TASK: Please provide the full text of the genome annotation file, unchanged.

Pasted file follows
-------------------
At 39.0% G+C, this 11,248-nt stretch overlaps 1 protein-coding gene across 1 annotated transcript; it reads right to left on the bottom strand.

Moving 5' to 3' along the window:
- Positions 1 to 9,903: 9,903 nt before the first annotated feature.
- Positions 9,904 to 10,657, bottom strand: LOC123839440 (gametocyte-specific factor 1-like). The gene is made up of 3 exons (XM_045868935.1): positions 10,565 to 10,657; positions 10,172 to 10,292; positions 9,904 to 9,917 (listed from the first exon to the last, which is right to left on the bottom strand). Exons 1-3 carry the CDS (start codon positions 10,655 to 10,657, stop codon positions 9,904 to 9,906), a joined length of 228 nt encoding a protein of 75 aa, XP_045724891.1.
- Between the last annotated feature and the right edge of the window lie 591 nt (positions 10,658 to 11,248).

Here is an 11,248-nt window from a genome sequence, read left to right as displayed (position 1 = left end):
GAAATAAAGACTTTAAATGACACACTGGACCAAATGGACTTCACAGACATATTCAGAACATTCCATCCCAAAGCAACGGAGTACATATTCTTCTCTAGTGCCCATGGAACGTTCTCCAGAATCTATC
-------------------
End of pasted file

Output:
At 39.0% G+C, this 11,248-nt stretch overlaps 1 protein-coding gene across 1 annotated transcript; it reads right to left on the bottom strand.

Moving 5' to 3' along the window:
- Positions 1 to 9,903: 9,903 nt before the first annotated feature.
- Positions 9,904 to 10,657, bottom strand: LOC123839440 (gametocyte-specific factor 1-like). The gene is made up of 3 exons (XM_045868935.1): positions 10,565 to 10,657; positions 10,172 to 10,292; positions 9,904 to 9,917 (listed from the first exon to the last, which is right to left on the bottom strand). Exons 1-3 carry the CDS (start codon positions 10,655 to 10,657, stop codon positions 9,904 to 9,906), a joined length of 228 nt encoding a protein of 75 aa, XP_045724891.1.
- Between the last annotated feature and the right edge of the window lie 591 nt (positions 10,658 to 11,248).

Here is an 11,248-nt window from a genome sequence, read left to right as displayed (position 1 = left end):
GAAATAAAGACTTTAAATGACACACTGGACCAAATGGACTTCACAGACATATTCAGAACATTCCATCCCAAAGCAACGGAGTACATATTCTTCTCTAGTGCCCATGGAACGTTCTCCAGAATCTATC